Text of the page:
Lent 2017: Conclusion
I’ve been asked for a short conclusion, which is rich, since I don’t believe in periods or in punctuation as anything other than necessary human helps in the live-stream sacredness of the mystery of our everlasting finitude. I do believe in disclosure, when it’s an epiphany and not an indictment, but closure usually signals revenge or retaliation. The desire to have the last word is itself a form of violence.
Mottoes change, and no one mantra has the stamina to steer us through the whole of life. When I was little, I loved the Hail, Holy Queen, both in English and Latin, because, in my particular case, the holiness of the world opened up to me from my toddler years, under the sign of its femininity; and, while I cherish the men who sired and schooled me, parent and priest alike, fatherhood never mirrored or magnified the overwhelming fragility of God, whose face, like that of a child with Down Syndrome or the orang-utan in the zoological gardens, bespoke the saddest and the sweetest gentility wherever I saw it, and I saw it throughout childhood and puberty.
The testimony of adolescence, which was seminal, saw me swerve decisively towards wine, women, and song, in the belief, which is a crucial stage in our spiritual groundswell, that Jesus is not enough; and, until I was post-graduate and briefly penniless in the early 80s, I failed to realize that joy, the body, and the plenary chant of languages, are manifestations of the holy spirit of the God of the Galilean. In that sense (and the senses are excellent theology, especially if they’re joined by the sixth sense, which is a sense of humour), the Most High is poorly named. Most Low is maybe more telling.
Most Deep, on the other hand, can be the pits. “Christ before me, Christ behind me, Christ beside me”, that long prepositional litany from an authentic Celtic church which New Agers shouldn’t sanitize, is no nightingale serenade for a sweetheart Holy Ghost, but a petrified attempt, more Tourette’s than poetry, at personal exorcism in a possessed state; and, in the years of hair-pin perils and switch-back psychoses, when my brain was misbehaving and my mind in meltdown, stuttering that charm was more than a placebo and less than a pharmaceutical. It was the prayer of the exit-wound of the navel after the cord is cut; it was the bloody mouth of the belly-button in disbelief.
Hospitals, of course, secrete the strangest of pious ejaculations, and my favourite, for a while, although I would always and everywhere reverse its order, has been: “Doors opening, doors closing”, from the soprano Sat-Nav voice at the abyss of the institutional lift-shafts, the recitation of which must, if you’ll indulge me, remit some of our long-stay purgatorial in-service hereafter. Indeed, it’s the very same voice that tells me the alarm system is arming on the speaker at the keypad in my hall-way where I used to hang a holy-water font with a little Lourdes water until my oil-fired central heating dried the last drops of it.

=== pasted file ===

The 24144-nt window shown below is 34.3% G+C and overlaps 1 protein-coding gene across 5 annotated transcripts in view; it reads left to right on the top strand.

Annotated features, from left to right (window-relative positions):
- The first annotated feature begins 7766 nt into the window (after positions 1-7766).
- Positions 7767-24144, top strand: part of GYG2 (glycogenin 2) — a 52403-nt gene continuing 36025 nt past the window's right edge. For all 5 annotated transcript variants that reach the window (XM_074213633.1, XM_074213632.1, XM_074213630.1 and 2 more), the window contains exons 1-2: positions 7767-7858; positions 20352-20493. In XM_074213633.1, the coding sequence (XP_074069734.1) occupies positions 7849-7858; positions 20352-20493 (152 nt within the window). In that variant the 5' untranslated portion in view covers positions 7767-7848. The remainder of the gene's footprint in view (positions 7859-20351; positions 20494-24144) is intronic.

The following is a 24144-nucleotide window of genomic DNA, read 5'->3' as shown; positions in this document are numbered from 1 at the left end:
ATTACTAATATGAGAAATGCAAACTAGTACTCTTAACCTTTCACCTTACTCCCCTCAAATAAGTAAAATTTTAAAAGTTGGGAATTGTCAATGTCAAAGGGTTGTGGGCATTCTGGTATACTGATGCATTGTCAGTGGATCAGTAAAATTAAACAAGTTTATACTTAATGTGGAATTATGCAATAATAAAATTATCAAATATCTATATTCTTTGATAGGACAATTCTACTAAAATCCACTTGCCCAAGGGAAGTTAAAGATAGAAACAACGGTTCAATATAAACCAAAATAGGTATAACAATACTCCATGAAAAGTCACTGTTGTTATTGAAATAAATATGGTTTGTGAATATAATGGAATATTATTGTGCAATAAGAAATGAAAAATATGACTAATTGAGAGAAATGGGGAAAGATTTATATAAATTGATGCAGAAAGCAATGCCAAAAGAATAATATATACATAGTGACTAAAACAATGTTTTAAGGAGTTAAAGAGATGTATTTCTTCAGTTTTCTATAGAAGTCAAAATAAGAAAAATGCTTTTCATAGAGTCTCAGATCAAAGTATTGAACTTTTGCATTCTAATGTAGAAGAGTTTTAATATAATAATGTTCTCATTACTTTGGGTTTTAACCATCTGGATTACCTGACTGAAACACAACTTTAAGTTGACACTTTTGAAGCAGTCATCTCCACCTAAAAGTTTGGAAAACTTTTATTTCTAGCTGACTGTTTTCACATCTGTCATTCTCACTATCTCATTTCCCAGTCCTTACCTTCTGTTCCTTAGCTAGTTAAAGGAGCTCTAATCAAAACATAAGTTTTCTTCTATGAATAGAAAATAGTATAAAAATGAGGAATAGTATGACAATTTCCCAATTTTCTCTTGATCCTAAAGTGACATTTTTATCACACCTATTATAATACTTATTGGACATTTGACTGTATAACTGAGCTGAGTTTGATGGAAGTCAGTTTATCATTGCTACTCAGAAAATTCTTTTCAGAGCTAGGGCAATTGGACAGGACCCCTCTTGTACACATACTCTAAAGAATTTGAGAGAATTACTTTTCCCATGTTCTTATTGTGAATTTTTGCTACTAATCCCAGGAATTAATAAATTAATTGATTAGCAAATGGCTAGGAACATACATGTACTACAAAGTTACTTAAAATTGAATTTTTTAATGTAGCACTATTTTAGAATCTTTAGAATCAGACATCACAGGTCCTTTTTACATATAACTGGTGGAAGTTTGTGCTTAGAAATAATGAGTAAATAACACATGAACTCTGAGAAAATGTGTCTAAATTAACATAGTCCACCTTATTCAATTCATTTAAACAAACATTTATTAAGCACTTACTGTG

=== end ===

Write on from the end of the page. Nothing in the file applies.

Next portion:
Now, in the lovely long evenings of what I take to be Compline, I’ve regressed to the breast-and-bib profundity of the girl from the orphanage, who raised me from the dead a dozen times and put flesh on my skeleton key. There is good in the worst of us, and there is bad in the best of us. God is good, and so is his mother.
It has taken me seven decades of Sunday scholarship and weekend study to reach her luminous mysteries. As her last text to me still says: “It is Heaven here at the bus-stop in Rialto”; and she was not, be it said, in the lagoon of Venice, but in the Coombe of central Dublin.
Long story short: there is no such thing as a free Eucharist. The Latin compromise – break bread, but don’t drink from the chalice – is, alas, an enduring amputation of the sign. There is, in local fact and in the more loyal literary fictions, no such thing as an oasis of peace. An oasis of peace is a contradiction in terms. It is an oxymoron. Ask any Bedouin.
Or ask Francis Xavier, whom Dubliners delight to call upon as Saint Francis Ex-Saviour by pronouncing the X as a separate syllable. Ninshitsu, the Zen abbot of the monastery at Fukusho-ji, was a dear friend of his during his time in Japan, yet he scandalized our aboriginal Ignatian (we know this from letters sent home/Rome) when that formidable Jesuit asked him one day what precisely his monks were meditating upon in the serenity of their stone garden. While I can’t quote Ninshitsu verbatim (Francis’s letters don’t appear to be online yet), the gist of his response came straight from a Nipponese Nazarene. “They’re thinking about money and material things”, the abbot told him, “and how much they’re going to make when they’re out begging.” And he laughed like the Dalai Lama.
Passover/Holy Week 2017